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The Netflix war film is an unfocused mess that wants to be all things to all viewers.
You know the kind of man Gen. Glen McMahon is as soon as he walks on-screen—or at least the kind of man he thinks he is.
McMahon, the latest general assigned to oversee the failing Afghanistan conflict, believes he can be the one to end the war. This will not be the case, and everyone seems to know that but him. The general thinks that a campaign of morale, shaking hands with the Afghan people, and smiling for a photo op, is just what the country needs. Deeming himself the smartest man in the room, McMahon ignores the advice of intelligence advisers. During an early briefing, a British adviser explains that Helmand, the region home to al-Qaeda, is unwinnable. It’s also unnecessary, boasting a small percentage of Afghanistan’s population.
What does McMahon do? Make it the central target of his baby-kissing mission.
Brad Pitt, the star and producer of Netflix’s War Machine, has played this kind of soldier before. He’s very good at it. McMahon is a less maniacal version of his twin Nazi killers in Inglourious Basterds and Fury; the general carries a stick equally as big, but at least he speaks softly. Pitt gives McMahon Dr. Strangelove crazy eyes, suggesting that only a madman could find himself in a situation this, well, mad. It’s just cartoonish enough without going too far over the top.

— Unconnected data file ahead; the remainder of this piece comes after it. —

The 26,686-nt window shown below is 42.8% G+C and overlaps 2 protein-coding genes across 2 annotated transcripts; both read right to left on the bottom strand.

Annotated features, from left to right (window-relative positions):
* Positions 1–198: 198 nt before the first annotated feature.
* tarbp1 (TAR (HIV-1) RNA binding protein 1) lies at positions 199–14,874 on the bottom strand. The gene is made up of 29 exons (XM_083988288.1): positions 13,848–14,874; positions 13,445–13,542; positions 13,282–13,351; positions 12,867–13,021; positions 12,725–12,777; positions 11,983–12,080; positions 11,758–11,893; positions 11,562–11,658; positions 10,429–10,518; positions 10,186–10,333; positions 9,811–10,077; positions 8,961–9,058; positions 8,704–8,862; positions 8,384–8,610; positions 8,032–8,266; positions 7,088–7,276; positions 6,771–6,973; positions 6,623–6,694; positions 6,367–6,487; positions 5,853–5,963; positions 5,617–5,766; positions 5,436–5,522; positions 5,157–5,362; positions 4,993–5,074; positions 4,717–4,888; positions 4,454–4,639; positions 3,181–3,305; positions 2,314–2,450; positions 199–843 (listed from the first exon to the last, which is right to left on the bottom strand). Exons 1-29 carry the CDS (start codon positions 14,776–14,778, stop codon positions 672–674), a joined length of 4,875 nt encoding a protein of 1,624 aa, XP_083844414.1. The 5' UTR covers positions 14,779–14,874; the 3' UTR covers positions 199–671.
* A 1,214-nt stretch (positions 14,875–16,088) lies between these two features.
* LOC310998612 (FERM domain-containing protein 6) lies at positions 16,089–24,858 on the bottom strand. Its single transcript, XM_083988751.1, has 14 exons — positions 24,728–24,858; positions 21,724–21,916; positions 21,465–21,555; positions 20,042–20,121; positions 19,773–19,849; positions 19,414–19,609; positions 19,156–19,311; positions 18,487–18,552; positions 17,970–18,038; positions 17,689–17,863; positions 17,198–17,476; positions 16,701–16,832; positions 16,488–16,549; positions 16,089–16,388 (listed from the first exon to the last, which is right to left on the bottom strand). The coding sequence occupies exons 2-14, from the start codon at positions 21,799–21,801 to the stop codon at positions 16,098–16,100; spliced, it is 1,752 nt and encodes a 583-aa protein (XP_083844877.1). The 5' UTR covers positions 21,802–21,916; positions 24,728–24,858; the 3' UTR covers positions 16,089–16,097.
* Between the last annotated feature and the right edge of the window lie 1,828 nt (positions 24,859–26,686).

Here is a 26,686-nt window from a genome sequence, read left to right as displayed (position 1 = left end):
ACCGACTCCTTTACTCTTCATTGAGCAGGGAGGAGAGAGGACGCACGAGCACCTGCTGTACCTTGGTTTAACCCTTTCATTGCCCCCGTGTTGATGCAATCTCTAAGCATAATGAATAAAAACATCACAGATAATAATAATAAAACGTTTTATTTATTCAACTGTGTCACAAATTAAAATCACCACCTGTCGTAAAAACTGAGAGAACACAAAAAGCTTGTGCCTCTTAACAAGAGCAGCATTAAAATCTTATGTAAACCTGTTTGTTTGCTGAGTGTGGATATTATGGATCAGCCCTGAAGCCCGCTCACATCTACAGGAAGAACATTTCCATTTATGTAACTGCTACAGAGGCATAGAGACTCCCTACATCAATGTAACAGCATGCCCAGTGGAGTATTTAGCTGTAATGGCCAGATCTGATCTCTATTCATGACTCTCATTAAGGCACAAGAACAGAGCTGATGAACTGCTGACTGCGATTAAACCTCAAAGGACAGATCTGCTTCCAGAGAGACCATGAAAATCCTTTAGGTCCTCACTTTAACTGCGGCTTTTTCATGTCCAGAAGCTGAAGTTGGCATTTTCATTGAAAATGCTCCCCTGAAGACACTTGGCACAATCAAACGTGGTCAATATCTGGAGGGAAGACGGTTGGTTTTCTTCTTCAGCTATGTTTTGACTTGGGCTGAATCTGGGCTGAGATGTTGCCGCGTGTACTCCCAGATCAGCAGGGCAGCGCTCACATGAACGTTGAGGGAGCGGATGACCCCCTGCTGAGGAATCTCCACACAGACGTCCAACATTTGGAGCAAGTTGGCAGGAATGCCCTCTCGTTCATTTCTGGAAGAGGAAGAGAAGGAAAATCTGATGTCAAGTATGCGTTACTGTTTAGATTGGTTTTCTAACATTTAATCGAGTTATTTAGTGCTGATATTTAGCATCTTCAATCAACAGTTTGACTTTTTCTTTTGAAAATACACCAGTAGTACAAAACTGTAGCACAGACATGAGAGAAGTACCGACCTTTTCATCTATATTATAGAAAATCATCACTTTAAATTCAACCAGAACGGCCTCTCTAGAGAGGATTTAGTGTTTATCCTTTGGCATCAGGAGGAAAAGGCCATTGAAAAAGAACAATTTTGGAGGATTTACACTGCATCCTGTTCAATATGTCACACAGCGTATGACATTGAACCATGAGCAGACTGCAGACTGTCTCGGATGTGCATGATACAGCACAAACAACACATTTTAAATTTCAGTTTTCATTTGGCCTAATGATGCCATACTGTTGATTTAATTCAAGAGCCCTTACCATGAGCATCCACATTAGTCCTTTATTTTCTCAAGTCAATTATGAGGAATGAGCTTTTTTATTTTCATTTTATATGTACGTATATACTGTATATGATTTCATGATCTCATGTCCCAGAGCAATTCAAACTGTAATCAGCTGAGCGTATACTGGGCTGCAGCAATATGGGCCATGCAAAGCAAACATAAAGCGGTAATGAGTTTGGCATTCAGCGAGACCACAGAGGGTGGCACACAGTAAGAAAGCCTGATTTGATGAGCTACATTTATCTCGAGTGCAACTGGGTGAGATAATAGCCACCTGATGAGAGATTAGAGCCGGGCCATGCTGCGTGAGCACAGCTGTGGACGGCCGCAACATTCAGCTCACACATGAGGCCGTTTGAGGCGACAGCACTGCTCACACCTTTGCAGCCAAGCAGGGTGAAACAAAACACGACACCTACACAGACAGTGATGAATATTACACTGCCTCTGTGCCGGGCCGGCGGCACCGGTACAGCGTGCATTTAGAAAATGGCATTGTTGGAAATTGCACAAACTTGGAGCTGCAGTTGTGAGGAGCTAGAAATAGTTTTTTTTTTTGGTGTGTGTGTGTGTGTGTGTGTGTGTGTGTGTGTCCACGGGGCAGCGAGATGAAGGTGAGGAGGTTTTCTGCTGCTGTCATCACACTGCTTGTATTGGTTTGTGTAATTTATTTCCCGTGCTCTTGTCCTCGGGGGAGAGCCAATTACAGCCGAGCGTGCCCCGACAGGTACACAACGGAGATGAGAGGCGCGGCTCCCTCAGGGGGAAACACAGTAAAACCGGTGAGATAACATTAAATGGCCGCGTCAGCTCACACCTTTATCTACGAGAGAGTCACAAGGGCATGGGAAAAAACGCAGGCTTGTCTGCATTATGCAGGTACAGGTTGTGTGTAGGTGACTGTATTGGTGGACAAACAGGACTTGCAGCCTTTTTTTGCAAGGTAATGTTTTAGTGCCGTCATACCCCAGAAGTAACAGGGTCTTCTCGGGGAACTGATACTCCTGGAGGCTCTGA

The general would be a great character in a film that deserved him.
The streaming platform’s latest original movie is an unfocused mess that wants to be all things to all viewers—an absurdist comic farce, a withering drama about the ego of war, and a fairly straight-up action movie. Writer/director David Michod, whose Animal Kingdom is among my favorites of the past decade, never properly reigns in his material—letting his script wander wherever it may. Every time that War Machine shows signs of life, it goes back into a coma. Viewers may find themselves doing the same.